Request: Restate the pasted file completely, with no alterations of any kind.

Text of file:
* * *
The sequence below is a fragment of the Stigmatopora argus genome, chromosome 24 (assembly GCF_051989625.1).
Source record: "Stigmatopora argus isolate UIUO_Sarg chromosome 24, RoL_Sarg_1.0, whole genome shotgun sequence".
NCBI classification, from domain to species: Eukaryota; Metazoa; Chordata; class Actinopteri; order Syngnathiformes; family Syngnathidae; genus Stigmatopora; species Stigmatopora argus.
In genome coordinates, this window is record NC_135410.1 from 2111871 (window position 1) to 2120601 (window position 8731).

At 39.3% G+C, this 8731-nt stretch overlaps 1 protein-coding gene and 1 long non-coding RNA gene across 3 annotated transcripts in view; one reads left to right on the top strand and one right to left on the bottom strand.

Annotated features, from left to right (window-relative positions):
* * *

The sequence below is a fragment of the Stigmatopora argus genome, chromosome 24 (assembly GCF_051989625.1).
Source record: "Stigmatopora argus isolate UIUO_Sarg chromosome 24, RoL_Sarg_1.0, whole genome shotgun sequence".
NCBI classification, from domain to species: Eukaryota; Metazoa; Chordata; class Actinopteri; order Syngnathiformes; family Syngnathidae; genus Stigmatopora; species Stigmatopora argus.
In genome coordinates, this window is record NC_135410.1 from 2111871 (window position 1) to 2120601 (window position 8731).

At 39.3% G+C, this 8731-nt stretch overlaps 1 protein-coding gene and 1 long non-coding RNA gene across 3 annotated transcripts in view; one reads left to right on the top strand and one right to left on the bottom strand.

Annotated features, from left to right (window-relative positions):